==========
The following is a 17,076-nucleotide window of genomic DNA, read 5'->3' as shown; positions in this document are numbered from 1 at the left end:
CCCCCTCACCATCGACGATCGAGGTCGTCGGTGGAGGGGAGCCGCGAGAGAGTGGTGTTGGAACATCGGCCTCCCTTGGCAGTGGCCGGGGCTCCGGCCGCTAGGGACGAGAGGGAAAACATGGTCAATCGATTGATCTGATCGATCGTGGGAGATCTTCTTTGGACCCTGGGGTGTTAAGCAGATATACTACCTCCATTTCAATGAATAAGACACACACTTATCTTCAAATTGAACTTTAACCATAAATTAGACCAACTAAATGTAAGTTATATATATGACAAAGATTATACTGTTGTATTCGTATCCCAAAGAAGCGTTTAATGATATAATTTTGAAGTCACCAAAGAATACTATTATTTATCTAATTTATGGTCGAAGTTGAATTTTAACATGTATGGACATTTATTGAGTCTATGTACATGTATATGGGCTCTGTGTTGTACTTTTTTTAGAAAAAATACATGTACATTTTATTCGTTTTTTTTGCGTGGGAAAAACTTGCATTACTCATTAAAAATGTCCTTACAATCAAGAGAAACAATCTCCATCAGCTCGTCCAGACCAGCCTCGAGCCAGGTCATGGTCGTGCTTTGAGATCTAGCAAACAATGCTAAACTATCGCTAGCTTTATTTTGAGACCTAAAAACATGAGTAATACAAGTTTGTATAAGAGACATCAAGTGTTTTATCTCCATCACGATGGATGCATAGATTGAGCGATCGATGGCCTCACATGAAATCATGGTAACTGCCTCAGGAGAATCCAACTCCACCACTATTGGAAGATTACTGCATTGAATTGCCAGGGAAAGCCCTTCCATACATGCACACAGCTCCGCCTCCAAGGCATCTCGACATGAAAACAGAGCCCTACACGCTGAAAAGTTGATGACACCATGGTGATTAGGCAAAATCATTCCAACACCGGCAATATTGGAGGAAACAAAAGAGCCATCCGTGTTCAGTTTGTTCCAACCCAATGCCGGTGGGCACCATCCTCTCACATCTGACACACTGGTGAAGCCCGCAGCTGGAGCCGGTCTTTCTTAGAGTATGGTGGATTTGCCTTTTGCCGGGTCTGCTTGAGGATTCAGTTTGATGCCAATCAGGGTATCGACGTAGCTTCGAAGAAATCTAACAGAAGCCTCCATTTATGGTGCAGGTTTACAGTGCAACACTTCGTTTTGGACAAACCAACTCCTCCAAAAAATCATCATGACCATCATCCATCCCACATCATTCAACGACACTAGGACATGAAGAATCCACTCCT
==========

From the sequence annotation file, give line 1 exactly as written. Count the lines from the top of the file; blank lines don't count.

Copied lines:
The following is a 17,076-nucleotide window of genomic DNA, read 5'->3' as shown; positions in this document are numbered from 1 at the left end: